6. NEED HELP NOW! Claims of legal trouble or other crises that require emergency funding should be met with skepticism. "Send money to get me out of jail" is a classic scam tactic for someone preying on your emotions. "Send money because I lost my wallet" and "Send money because I lost my passport and cannot get home" are other common warning signs of financial schemes to defraud you of money.
  7. HEAD OVER HEELS. Moving the relationship along very quickly should be a warning sign for online relationship. The faster a scam artist can proclaim his love and convince a victim to become emotionally invested, the sooner he can start asking for money. Real relationships usually take time.
  8. DOESN'T ADD UP. The more questions you ask, the more information you'll get to see if you can verify if your online Romeo is telling the truth. Where can I send you a letter? Where do you work and what is your job title? What parks and restaurants do you like to go to in your town? Those are easy questions that should elicit quick responses that you can then search online to see if the answers make sense. Sharon was able to determine Richard's home address and company did not exist. Yeah, that's a big red flag.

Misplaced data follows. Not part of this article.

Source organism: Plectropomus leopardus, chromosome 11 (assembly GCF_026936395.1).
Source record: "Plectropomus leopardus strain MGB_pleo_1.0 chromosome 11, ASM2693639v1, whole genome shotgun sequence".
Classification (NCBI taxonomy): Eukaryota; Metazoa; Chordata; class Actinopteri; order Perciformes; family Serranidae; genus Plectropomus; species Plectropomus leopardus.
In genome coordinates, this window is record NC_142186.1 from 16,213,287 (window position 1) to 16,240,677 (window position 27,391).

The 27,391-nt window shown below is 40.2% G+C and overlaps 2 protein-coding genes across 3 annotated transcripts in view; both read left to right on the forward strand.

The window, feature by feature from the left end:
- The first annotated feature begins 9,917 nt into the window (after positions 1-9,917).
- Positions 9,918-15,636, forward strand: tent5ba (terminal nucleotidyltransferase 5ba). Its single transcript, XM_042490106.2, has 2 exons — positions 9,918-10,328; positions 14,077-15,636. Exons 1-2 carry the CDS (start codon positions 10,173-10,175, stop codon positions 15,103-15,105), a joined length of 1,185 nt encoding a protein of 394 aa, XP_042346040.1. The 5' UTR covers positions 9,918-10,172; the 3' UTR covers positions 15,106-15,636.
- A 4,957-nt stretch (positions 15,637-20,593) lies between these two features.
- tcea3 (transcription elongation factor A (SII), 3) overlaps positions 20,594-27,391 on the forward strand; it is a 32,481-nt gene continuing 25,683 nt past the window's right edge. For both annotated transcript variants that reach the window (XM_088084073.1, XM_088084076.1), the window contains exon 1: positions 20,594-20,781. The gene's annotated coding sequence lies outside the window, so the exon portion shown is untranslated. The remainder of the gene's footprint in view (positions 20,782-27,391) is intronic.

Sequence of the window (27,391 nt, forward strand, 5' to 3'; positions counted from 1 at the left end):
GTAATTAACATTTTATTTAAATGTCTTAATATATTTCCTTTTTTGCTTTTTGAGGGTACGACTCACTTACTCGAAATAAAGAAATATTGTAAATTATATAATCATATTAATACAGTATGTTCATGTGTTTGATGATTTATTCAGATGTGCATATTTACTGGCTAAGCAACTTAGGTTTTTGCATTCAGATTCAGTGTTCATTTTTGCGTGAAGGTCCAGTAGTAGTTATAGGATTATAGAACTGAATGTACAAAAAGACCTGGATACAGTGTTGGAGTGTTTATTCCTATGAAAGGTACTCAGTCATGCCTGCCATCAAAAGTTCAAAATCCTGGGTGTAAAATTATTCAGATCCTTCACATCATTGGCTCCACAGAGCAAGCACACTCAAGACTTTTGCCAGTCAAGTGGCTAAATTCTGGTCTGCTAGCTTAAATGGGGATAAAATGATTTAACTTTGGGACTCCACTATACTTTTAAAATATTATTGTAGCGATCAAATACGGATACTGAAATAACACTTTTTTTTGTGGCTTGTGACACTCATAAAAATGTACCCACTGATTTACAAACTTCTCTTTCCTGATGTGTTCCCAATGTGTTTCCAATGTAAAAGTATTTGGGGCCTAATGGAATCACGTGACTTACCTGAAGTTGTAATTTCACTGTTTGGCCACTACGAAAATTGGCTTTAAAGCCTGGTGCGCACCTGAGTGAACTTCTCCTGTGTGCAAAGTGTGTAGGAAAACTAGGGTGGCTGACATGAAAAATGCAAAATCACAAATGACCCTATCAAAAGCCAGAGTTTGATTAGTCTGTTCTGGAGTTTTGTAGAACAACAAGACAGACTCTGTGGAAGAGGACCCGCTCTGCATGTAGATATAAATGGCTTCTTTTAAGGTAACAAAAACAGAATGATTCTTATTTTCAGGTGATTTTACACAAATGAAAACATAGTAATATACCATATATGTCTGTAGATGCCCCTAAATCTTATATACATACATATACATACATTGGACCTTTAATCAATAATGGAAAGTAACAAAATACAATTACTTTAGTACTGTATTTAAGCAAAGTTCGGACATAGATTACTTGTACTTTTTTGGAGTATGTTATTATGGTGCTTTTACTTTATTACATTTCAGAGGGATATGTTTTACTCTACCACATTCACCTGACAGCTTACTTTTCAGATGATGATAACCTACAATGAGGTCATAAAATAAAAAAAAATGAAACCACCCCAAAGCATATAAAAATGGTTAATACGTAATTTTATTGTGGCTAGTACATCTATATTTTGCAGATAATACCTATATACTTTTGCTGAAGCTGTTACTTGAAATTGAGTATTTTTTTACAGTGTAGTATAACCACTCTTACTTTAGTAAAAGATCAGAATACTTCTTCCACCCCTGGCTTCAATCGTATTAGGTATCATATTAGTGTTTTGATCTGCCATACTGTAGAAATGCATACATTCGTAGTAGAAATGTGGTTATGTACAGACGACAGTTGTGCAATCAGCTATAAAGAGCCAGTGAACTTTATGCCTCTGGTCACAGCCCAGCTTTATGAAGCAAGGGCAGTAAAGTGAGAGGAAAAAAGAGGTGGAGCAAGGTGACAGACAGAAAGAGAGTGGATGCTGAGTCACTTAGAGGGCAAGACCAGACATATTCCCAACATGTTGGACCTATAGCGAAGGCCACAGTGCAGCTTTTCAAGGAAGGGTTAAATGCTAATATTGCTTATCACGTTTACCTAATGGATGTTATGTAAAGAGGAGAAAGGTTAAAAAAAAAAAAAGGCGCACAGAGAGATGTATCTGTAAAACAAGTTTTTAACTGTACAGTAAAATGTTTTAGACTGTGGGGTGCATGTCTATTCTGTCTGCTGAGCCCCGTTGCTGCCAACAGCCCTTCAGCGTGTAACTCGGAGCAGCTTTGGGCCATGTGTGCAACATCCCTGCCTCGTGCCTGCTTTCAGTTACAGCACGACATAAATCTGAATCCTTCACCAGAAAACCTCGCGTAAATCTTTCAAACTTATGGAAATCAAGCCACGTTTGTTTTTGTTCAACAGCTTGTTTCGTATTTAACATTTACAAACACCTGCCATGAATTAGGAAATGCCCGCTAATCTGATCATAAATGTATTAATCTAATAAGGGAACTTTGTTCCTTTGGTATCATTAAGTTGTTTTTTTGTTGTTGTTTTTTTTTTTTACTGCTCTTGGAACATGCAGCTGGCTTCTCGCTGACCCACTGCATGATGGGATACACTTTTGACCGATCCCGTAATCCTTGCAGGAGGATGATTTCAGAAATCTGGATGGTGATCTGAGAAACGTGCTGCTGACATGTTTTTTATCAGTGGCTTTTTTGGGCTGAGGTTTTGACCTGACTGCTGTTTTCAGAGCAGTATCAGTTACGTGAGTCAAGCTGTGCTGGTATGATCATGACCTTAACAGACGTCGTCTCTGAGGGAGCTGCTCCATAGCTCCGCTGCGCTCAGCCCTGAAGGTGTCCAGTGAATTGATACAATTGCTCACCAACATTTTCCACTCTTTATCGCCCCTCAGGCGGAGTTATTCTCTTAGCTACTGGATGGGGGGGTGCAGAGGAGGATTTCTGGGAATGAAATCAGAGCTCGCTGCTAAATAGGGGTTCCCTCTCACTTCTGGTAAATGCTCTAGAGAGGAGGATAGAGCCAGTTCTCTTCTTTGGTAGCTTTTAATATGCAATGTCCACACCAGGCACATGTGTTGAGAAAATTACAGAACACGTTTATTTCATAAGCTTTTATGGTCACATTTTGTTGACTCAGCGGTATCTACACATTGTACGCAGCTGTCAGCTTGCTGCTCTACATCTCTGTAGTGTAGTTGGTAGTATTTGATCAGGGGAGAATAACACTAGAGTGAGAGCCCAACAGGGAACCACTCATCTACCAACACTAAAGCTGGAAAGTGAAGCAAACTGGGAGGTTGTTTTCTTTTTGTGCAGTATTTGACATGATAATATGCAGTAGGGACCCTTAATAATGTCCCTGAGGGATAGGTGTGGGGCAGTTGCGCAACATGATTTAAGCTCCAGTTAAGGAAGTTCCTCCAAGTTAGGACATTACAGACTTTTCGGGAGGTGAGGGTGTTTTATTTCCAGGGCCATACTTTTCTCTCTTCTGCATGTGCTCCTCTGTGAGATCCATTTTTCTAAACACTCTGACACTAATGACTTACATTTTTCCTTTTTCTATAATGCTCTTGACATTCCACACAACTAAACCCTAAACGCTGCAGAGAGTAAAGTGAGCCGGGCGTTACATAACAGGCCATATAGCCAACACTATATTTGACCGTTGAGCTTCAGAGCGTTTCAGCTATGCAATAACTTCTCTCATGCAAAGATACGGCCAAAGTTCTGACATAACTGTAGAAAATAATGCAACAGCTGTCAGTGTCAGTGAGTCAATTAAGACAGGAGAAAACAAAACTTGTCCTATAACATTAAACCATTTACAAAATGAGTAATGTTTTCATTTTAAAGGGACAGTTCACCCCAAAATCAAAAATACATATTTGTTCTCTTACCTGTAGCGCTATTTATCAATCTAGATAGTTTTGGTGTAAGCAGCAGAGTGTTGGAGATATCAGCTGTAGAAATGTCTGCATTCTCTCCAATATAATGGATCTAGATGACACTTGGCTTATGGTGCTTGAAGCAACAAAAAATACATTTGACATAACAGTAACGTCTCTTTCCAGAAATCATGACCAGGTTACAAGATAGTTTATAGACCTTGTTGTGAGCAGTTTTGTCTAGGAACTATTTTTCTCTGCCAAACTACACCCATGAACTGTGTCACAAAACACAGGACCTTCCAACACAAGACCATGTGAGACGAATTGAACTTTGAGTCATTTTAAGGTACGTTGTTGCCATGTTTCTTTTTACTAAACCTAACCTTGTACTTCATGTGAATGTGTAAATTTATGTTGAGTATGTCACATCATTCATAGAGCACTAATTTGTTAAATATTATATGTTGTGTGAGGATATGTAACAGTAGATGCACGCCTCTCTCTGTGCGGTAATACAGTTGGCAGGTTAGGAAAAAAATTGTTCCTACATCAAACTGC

9. EASILY OFFENDED. Scam artists are clever and will gaslight their potential victims, trying to make them feel guilty for asking tough questions. When Sharon asked Richard tough questions, he replied "Why don't you trust me?" and insisted their relationship would not work if it were not based on trust. There is a difference between trust and blind trust. Anyone who is offended by tough questions probably isn't someone you want to spend the rest of your life with.
  10. ALWAYS COMES DOWN TO MONEY. Online scammers are out for one thing: making money at any cost. So your finances and the size of your bank account is a big deal to them. If some of the initial conversations you have with an online prospect include questions about whether you own your own home, how much you earn, or how much you have in savings, that could be a sign they are fishing for information to determine if you are worth their time. "If they learn you have no money to send them, they'll usually end the relationship and quickly move onto another target," DeNardi said. Richard sent Sharon a long list of personal questions soon after they met online. That list included questions about her financial well being.